|Pasta||Ancient Grains, Heartland pasta, or Bionature pasta brands||Potatoes, yams or beans as substitute||Zucchini – slice it very thin, sauté with organic olive oil & herbs & use it in place of pasta|
|Crackers||Sesmark, Nut Thin, Glutino, or Schlar cracker brands||Mary’s Gone Crackers, Food Taste Good Chips, or almond flour homemade crackers *||Baked cheese, zucchini slices, cucumber slices, or kale chips|
|Cereal||Glutino & Enjoy Life Foods brands||Oatmeal (GF) or low fat granola (GF)||Eggs – boiled, scrambled, frittata, omelette w/ veggies|
|Breads||3 Baker’s, Udi’s, Rudi’s & Against the Grain brands||Ezekiel sprouted grains||Romaine lettuce wraps or Nori|
|Pizza||Rudi’s brand||Flatbread Company||Zucchini crust pizza **|
|Baked Goods||Udi’s & Rudi’s brands||Almond Flour recipes *||Organic Dark Chocolate andFresh Fruit|
* the Gluten Free Almond Flour cookbook by Elana Amsterdam (again Thank you, Janine). There are recipes for muffins, scones, breads, tarts, quiche, pies, cookies, brownies & smores – something for everyone.
** Zucchini Pizza Crust (from Donna Klein’s The Gluten-Free Vegetarian Kitchen)
2 to 2 ½ cups grated raw zucchini (about ¾ lb)
1 cup shredded gluten-free part-skim mozzarella cheese
Freshly ground black pepper, to taste
Preheat the oven to 375F (190C). Lightly grease a standard-size nonstick baking sheet with sides. Place the zucchini in a colander set in the sink and sprinkle liberally with salt; let drain for about 15 minutes. Rinse under cold-running water and drain well. Transfer to several layers of paper towels and squeeze to thoroughly dry. Transfer to a large bowl and add the eggs mozzarella, and pepper; toss well to thoroughly combine. Transfer to the prepared baking sheet, pressing mixture evenly into the sheet with your fingers. Bake in the center of the oven until light brown and crisp, 12 to 15 minutes. Use as directed in recipe.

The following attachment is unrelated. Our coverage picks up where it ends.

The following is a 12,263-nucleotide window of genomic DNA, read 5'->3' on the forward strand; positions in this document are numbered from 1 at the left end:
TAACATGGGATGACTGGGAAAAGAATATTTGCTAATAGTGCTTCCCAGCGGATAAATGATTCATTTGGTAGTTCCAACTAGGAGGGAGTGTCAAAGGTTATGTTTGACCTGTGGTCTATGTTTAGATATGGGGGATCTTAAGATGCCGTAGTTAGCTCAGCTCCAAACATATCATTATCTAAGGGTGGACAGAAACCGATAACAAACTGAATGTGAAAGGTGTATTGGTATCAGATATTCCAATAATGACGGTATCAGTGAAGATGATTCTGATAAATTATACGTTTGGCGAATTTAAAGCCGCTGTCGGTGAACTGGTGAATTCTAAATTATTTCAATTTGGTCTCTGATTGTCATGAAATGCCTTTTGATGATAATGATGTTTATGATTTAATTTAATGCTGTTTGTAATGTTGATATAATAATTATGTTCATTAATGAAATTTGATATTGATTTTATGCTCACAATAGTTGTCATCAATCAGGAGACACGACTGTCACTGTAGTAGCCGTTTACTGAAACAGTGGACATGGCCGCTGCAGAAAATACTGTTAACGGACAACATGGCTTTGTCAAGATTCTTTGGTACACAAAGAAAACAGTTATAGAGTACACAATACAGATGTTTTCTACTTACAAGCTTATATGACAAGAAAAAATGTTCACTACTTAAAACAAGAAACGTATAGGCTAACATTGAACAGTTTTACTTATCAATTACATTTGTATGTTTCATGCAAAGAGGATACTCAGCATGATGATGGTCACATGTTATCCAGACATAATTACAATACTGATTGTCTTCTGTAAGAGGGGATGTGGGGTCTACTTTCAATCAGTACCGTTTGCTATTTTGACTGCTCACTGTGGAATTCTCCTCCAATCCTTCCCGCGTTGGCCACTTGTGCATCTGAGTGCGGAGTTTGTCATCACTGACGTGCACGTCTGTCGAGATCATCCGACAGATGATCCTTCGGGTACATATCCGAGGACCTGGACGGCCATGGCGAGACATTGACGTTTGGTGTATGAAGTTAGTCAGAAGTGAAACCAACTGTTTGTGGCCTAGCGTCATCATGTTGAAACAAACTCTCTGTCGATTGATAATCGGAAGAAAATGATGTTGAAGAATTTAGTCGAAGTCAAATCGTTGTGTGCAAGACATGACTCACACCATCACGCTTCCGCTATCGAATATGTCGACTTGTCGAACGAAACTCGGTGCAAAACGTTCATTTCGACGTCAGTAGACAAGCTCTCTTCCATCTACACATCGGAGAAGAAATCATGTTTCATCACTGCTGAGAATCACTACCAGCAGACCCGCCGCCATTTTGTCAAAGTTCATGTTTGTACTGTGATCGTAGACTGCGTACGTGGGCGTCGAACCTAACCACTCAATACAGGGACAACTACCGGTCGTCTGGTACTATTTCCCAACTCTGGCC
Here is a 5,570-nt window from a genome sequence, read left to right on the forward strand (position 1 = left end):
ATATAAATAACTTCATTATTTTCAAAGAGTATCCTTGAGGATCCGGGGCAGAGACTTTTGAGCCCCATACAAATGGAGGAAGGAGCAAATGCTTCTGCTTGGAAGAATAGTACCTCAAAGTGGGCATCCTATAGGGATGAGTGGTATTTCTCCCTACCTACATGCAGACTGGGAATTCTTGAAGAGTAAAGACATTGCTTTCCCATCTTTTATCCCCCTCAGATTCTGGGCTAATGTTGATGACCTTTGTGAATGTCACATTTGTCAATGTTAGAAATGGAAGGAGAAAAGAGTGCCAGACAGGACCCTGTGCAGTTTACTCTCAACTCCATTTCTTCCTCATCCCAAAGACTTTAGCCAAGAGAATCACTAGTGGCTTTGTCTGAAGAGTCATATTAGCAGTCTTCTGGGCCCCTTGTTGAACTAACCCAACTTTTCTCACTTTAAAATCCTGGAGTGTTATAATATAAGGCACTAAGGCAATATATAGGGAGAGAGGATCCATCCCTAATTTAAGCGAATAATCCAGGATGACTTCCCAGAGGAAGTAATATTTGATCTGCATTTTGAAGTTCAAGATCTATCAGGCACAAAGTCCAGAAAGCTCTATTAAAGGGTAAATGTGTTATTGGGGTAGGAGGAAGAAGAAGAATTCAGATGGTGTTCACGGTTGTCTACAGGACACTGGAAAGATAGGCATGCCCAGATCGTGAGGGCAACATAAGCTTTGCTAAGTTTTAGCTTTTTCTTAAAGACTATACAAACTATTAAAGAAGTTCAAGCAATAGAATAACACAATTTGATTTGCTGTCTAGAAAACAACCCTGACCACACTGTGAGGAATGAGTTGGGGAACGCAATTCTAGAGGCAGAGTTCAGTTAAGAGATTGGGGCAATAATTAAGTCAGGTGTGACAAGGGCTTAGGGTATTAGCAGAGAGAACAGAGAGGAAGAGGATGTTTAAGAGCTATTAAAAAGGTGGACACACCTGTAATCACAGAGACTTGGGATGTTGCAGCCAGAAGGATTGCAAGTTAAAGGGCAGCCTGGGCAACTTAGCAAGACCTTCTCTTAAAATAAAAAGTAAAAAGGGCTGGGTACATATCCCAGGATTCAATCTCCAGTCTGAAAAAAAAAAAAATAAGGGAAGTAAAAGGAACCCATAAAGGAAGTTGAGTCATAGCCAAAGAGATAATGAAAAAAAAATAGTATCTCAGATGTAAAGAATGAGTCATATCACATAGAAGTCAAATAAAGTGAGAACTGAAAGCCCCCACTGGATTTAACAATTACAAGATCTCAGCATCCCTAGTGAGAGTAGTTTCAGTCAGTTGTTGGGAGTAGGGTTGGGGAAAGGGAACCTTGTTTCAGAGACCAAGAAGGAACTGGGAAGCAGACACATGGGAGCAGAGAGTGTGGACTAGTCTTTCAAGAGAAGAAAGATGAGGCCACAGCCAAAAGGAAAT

(It’s really important to squeeze as much of the liquid out of the grated zucchini as possible before mixing with the other ingredients)
It takes time, commitment, & effort to change the eating habits of an entire family. Keep focusing on moving along in the right direction. Replace one thing and go to the next one.
For full disclosure, my family is not completely gluten free yet. We are each at varying stages – I have been mostly gluten free for 3 years (I say mostly as I have not gone to the dressings & sauces stage). My son is not close at all as we are still working on pasta & crackers. My husband and daughter are somewhere in between. We have conquered pasta & crackers and are navigating the breads & desserts now.
I keep remembering that we are farther along than we were a few months ago and we will keep moving in the right direction.
So, remember – be kind to yourself.
An excellent pasta substitute: Sauteed artichoke hearts (canned is fine), with onions and mushrooms is also nice. Michele
This is great Kim. Thanks!
We’ve switched to Ezekiel Bread for our PB & J eater. Yes! I and making kale chips at home is super easy and yummy.
May I also suggest http://en.wikipedia.org/wiki/Buckwheat . This is an excellent grain very popular in Russian and the old USSR. I believe it’s also gluten free.
Oh, excellent – thanks for the advice. I will definitely check it out.